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I am looking for a command to count number of all words in a file. For instance if a file is like this,

today is a 
good day

then it should print 5, since there are 5 words there.

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Have you tried wc -w $FILE ? – don_crissti Jun 19 '13 at 17:07
Don't solve what's been solved. – Prasanth Jun 19 '13 at 17:31
up vote 27 down vote accepted

The command wc aka. word count can do it:

$ wc -w <file>


$ cat sample.txt
today is a 
good day

$ wc -w sample.txt
5 sample.txt

# just the number (thanks to Stephane Chazelas' comment)
$ wc -w < sample.txt
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Note that words for wc -w don't have the same definition as for GNU grep -w. For wc a word is a sequence of one or more non-space characters ([:space:] character class in the current locale). For instance foo,bar and foo bar (with a non-breaking space) are each one word. – Stéphane Chazelas Jun 12 '14 at 15:18

I came up with this for JUST the number:

wc -w [file] | cut -d' ' -f1


I also like the wc -w < [file] approach

Finally, for storing just the word count in a variable, you could use the following:

myVar=($(wc -w /path/to/file))

This lets you skip the filename elegantly.

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wc -w < "$file" for JUST the number. – Stéphane Chazelas Jun 19 '13 at 20:24

The better solution is using Perl:

perl -nle '$word += scalar(split(/\s+/, $_)); END{print $word}' filename


You can check the source code of wc command from coreutils, I test in my machine, with file subst.c in bash 4.2 source.

time wc -w subst.c

real    0m0.025s
user    0m0.016s
sys     0m0.000s


time perl -nle '$word += scalar(split(" ", $_)); END{print $word}' subst.c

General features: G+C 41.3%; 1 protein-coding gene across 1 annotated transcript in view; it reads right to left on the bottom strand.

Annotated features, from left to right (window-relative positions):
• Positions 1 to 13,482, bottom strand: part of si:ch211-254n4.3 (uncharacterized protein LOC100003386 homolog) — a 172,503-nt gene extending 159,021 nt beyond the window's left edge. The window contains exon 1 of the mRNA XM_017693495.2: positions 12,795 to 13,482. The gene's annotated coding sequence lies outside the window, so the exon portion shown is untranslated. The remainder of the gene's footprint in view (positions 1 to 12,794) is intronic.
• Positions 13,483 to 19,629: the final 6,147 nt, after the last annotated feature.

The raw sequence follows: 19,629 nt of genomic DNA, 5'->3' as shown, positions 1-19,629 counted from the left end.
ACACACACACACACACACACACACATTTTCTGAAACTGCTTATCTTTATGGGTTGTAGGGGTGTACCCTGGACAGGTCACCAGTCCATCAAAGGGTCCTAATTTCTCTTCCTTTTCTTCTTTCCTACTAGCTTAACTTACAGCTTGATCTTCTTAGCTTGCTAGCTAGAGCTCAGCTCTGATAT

real    0m0.021s
user    0m0.016s
sys     0m0.004s

The bigger the file is, the more efficient Perl is with respect to wc.

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Why is this better than wc? – Sparr Jun 19 '13 at 17:13
wc need open entire file before it processes, it will cause problem when you work with large file. – cuonglm Jun 19 '13 at 17:20
@Sparr for one thing because, to my very great surprise, it seems to be much faster. I tried it on a text file with 141813504 words and wc took ~14sec while Perl took ~5sec! – terdon Jun 19 '13 at 17:28
I think the 'bigger' issue really is an answer that has a dependency on Perl and I'm never a big fan of such a dependency. If the question was about performance that would be another thing. – Michael Durrant Jun 19 '13 at 17:31
Note that a split on /\s+/ is like a split(' ') except that any leading whitespace produces a null first field. That difference will give you one extra word (the null first field, that is) per line link. So use (split(" ", $_)) otherwise for a file created like this: echo -e "unix\n linux" > testfile your one-liner reports 3 words. – don_crissti Jun 19 '13 at 18:03

Let's use AWK!

$ function wordfrequency() { awk 'BEGIN { FS="[^a-zA-Z]+" } { for (i=1; i<=NF; i++) { word = tolower($i) words[word]++ } } END { for (w in words) printf("%3d %s\n", words[w], w) } ' | sort -rn } 
$ cat your_file.txt | wordfrequency

This lists the frequency of each word occurring in the provided file. I know it's not what you asked for, but it's better! If you want to see the occurrences of your word, you can just do this:

$ cat your_file.txt | wordfrequency | grep yourword

I even added this function to my .dotfiles

Source: AWK-ward Ruby

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